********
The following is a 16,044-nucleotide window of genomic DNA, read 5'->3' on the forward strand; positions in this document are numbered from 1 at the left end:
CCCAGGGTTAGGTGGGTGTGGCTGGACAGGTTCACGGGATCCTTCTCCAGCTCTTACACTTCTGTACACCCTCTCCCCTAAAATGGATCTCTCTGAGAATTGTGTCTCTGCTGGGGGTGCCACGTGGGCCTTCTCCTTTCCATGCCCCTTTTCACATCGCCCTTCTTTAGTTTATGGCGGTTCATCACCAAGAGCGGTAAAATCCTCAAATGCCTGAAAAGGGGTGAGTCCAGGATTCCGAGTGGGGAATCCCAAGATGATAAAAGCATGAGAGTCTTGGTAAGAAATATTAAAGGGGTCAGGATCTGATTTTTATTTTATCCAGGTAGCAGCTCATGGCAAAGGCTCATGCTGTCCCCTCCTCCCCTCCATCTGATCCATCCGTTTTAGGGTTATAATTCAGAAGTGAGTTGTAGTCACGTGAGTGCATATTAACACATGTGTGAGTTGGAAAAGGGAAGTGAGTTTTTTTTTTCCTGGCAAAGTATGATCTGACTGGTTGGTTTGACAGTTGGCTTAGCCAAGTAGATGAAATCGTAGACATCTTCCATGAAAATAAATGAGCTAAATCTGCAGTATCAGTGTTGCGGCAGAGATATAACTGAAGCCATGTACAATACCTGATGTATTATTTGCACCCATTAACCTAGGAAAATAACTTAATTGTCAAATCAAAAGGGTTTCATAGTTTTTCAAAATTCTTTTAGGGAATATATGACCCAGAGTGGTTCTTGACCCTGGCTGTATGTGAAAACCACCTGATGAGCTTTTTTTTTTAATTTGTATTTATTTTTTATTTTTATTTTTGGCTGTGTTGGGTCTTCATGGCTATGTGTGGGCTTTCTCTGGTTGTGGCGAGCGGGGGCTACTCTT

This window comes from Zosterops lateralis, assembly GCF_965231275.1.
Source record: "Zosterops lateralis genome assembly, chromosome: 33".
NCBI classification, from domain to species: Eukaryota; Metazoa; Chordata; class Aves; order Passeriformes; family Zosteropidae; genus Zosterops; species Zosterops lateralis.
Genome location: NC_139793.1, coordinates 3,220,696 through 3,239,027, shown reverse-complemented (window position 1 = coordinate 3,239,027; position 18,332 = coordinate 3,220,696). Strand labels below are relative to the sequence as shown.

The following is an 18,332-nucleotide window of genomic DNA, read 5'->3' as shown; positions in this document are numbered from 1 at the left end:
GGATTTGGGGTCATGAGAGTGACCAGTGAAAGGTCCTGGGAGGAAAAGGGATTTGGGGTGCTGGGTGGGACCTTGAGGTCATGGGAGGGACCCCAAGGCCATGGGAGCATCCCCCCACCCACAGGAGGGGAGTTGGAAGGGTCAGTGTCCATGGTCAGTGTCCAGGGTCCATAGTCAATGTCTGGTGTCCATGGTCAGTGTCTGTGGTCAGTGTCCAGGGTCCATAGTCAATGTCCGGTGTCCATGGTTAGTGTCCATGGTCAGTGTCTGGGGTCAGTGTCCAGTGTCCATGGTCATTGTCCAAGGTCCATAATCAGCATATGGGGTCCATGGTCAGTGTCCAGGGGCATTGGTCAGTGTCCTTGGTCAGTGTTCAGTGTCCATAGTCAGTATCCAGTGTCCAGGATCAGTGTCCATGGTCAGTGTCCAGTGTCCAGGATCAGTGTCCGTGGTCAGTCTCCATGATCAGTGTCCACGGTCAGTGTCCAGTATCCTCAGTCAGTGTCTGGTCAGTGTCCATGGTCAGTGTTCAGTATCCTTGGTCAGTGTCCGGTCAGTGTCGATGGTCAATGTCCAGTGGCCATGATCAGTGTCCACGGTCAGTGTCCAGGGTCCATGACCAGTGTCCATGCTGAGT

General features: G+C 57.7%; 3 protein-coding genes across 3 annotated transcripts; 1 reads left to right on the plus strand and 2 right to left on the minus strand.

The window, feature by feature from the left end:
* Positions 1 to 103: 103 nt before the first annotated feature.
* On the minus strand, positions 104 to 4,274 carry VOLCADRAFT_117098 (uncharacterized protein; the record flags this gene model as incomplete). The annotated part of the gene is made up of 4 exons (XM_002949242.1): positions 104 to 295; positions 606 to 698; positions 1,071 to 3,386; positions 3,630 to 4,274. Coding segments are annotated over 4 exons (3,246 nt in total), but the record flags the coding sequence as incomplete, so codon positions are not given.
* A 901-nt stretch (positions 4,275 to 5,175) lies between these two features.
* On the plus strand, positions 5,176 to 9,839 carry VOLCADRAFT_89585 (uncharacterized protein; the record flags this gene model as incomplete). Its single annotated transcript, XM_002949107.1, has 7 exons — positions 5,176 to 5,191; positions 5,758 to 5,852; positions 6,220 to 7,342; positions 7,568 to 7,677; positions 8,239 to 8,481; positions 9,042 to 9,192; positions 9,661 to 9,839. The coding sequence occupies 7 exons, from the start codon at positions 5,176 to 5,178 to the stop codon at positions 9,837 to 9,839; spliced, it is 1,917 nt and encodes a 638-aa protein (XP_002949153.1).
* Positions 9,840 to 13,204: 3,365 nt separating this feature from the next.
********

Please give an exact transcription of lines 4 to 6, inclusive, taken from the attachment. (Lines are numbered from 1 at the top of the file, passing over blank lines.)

Source record: "Zosterops lateralis genome assembly, chromosome: 33".
NCBI classification, from domain to species: Eukaryota; Metazoa; Chordata; class Aves; order Passeriformes; family Zosteropidae; genus Zosterops; species Zosterops lateralis.
Genome location: NC_139793.1, coordinates 3,220,696 through 3,239,027, shown reverse-complemented (window position 1 = coordinate 3,239,027; position 18,332 = coordinate 3,220,696). Strand labels below are relative to the sequence as shown.